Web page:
Wednesday, January 27, 2016

GCA FUNDING CUTS ARE A STAB IN THE BACK




"I think it's a stab in the back to Paul Johnson, if he weren't cremated, I'd say he's turning over in his grave,"
               - Addison Bown - Executive Officer GCA
                                                                                                                   



Tough times make for tough choices. The City of St. John's budget woes continue to reverberate as necessary belt tightening impacts community organizations, home owners and business owners.   

The hullabaloo in the wake of budget cuts to the Grand Course Authority were intensified by the emotional response of the GCA authority and the late founder's son.  

I can not argue with the Mayor when he asks why the residents of the City of St. John's must continue to pay the costs for maintaining the 160 km trail and related monuments, including sites that may not "technically" be in it's jurisdiction.  

I also can not argue with him about wanting to get the best bang for the taxpayers buck for maintenance of city monuments and properties. 

The city has to look at every expenditure, big and small to determine if tax payers are getting value for their investment.

The emotional reaction from Mr. Bown and Mr. Johnson's son should not have come as any surprise to the mayor. I can not help but feel his emotional response was disingenuous and hot headed.  

His call for Bown's resignation, or immediate firing, illustrates how out of touch our mayor is with the great legacy of Mr. Johnson.  Is this not the same O'Keefe who used his position of mayor to ensure that the Gazebo in Bannerman Park be preserved because he had so many wonderful teenage memories of it! Since when does such emotion have a role in the city's public financing? 

Having established the mayor's hypocrisy, naivety and his role as the guardian of the public purse, let me move on to the late Mr. Johnson. He was (and continues to be) one of our province's greatest philanthropist.  

There is hardly a community, cove or site of historical significance in this province that has not benefited from his generosity in the form of a grant, the use of staff's planning expertise or the provision of an interpretation board. To say he was a giant amongst men is an understatement.

I knew Mr. Johnson as an acquaintance and professionally. He was a passionate gentleman in both roles. He was concerned not so much about his own legacy but the future of the incredible projects he had been instrumental in creating. 

He knew he would not live for ever. Even while he was alive the issues related to the ongoing costs and maintenance of of the trail network, the Railway Museum, the Geo Center and many monuments bothered him. Yes, the province,  the city and at times government agencies assisted in creating his great vision but often there were disputes about who would pay for maintenance  in the long run. Let me say one thing, with out his vision and his money,  none of the other actors would have come to the table. It was Mr. Johnson's money that unlocked everything else.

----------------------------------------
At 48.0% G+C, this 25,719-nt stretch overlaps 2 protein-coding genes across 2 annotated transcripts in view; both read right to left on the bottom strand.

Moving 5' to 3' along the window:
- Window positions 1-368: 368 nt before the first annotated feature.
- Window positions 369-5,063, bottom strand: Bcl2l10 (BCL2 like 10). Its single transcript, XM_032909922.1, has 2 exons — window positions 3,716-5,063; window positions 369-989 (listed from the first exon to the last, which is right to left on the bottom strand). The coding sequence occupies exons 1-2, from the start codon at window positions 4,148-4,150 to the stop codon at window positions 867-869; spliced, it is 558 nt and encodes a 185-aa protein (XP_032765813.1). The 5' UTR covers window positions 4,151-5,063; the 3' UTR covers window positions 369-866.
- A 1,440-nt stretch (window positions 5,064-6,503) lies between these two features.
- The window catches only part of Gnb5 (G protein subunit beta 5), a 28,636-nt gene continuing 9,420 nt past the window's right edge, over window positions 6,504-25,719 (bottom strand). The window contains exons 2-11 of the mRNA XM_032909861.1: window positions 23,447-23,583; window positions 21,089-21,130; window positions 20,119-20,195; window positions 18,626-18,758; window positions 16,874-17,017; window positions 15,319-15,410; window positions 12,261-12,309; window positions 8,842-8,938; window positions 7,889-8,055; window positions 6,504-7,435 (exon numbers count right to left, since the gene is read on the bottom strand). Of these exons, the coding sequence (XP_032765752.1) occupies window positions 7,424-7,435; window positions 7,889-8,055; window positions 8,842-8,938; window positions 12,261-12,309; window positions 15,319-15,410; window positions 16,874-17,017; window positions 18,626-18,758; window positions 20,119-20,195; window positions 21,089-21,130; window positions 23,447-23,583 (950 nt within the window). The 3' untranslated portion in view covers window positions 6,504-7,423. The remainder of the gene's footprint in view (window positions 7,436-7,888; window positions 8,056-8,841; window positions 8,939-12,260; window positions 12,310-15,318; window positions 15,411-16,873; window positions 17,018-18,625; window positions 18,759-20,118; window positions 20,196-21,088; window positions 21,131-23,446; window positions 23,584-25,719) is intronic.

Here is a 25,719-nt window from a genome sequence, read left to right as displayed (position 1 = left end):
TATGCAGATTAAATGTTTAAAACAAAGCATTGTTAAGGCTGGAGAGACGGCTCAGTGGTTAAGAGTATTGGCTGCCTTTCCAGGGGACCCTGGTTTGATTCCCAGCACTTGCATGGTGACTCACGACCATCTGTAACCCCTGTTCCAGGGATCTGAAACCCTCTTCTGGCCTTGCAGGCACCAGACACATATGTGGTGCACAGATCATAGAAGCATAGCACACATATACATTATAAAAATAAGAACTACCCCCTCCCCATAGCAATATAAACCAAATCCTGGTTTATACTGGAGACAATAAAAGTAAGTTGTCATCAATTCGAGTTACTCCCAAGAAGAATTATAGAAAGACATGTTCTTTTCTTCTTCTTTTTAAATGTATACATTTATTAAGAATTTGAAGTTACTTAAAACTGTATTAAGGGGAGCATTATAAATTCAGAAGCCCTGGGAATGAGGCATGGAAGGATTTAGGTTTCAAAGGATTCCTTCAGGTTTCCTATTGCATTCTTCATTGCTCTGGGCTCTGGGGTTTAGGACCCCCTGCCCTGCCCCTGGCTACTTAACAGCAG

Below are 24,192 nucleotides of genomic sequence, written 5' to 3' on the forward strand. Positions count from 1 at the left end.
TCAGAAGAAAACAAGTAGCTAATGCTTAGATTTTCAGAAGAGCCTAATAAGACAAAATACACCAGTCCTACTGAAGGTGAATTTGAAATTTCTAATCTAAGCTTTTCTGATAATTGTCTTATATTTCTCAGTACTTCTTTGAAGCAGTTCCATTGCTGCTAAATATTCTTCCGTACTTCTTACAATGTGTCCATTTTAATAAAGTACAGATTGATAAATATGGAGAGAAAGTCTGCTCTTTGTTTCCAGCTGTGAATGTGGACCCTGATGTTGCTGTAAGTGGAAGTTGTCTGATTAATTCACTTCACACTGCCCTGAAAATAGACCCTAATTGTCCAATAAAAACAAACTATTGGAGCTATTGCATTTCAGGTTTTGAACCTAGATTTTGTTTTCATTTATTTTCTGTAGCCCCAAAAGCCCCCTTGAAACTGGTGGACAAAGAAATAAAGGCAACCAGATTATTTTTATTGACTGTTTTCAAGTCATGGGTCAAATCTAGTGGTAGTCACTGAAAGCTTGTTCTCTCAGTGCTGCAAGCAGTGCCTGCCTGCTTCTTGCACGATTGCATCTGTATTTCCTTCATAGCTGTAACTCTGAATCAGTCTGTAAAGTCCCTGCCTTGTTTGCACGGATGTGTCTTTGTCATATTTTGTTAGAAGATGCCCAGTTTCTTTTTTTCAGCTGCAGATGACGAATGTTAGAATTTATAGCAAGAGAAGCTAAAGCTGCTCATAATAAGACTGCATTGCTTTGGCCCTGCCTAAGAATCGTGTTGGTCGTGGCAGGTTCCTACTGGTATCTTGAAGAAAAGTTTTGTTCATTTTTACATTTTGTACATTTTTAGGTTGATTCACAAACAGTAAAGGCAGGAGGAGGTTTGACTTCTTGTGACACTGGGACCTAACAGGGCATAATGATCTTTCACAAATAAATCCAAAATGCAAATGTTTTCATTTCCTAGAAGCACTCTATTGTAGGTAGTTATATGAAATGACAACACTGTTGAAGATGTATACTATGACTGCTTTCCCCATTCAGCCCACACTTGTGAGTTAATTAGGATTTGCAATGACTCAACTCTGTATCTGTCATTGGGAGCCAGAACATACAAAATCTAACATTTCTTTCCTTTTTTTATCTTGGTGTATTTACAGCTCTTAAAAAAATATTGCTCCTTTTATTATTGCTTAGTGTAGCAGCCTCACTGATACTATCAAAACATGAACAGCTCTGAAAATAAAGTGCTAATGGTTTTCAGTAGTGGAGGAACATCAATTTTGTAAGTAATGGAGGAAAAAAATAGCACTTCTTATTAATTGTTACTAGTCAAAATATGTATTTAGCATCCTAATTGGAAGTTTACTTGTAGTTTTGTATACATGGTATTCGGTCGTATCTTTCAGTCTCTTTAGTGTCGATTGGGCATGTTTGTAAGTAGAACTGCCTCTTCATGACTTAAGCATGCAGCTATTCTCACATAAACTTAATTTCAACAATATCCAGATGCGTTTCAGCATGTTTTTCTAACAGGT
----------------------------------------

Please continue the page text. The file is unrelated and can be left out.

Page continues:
I recall a very testy, and yes Dennis - emotional, exchange wth Mr. Johnson in 2001 in the Minister of Tourism, Culture and Recreation Minister's boardroom over legacy funding for monuments and trail maintenance on government properties. 

His staff and government officials had come to an impasse regarding promised support for the Geo Center and trails along Confederation Hill. and Pippy Park. 

Mr. Johnson demanded a meeting with the Premier and the Minister.  He had pitched a major upgrade of trails including a realignment of existing monuments. All he wanted from the province was an assurance that it would maintain the trails and the monuments. Our officials were weary of accepting any new costs, particularly committing future generations. There was more discord than agreement.

My thoughts, as Senior Policy Advisor, were that Mr. Johnston was being very generous.  He was offering to beauty, enhance and promote our heritage. All he asked was that we maintain it once it was built. I could feel the strain, disbelief and concern.  He had great concerns about what would happen to these investments once he was gone. 

I am confident, based on my discussions with him, that these types of conversations occurred with the City of St. John's and other organizations.  The founder and his staff were very emotionally vested in protecting his great contribution to ensuring his contributions assist in the development of healthy, vibrant and just communities where individuals, families and the next generation of leaders could thrive. 

For Mayor O'Keefe to suggest that the comments made by those closest to protecting this legacy were abominable, out of line and totally reprehensible just illustrates how out of touch he is. Mr. Johnson went to his grave in the hopes this legacy would be protected. I am sure if he would be turning over in his grave given the cuts and attacks on the foundations "financial integrity". Mr. O'Keefe delivered the ultimate disrespect to an incredible legacy. 

Axing support for maintenance around city properties and cutting funds for winter grooming only makes the job of maintaining the legacy even harder. To borrow a few words from the mayor that is “totally out of line, totally reprehensible, totally abominable.” 

The city is destroying the spirit of Mr. Johnson's legacy of cooperation and making this a wonderful city to visit and reside in.



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